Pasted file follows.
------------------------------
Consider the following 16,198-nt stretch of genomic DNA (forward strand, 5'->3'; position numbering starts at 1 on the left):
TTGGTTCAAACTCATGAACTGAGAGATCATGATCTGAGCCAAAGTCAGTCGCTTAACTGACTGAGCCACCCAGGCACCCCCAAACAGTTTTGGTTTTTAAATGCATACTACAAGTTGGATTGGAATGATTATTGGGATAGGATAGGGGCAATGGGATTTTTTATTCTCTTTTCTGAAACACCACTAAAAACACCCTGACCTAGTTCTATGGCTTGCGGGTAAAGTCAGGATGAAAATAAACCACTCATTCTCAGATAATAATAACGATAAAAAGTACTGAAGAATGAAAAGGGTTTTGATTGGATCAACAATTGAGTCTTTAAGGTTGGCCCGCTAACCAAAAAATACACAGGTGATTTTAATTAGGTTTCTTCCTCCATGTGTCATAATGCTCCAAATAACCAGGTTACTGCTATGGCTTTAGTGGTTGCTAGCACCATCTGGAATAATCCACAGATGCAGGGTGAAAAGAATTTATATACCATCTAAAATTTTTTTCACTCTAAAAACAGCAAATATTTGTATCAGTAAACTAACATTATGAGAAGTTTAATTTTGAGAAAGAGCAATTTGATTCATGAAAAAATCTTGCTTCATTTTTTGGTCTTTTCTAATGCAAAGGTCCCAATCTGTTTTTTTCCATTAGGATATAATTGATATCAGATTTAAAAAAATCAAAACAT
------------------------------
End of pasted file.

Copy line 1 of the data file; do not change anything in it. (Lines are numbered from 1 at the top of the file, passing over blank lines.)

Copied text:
Consider the following 16,198-nt stretch of genomic DNA (forward strand, 5'->3'; position numbering starts at 1 on the left):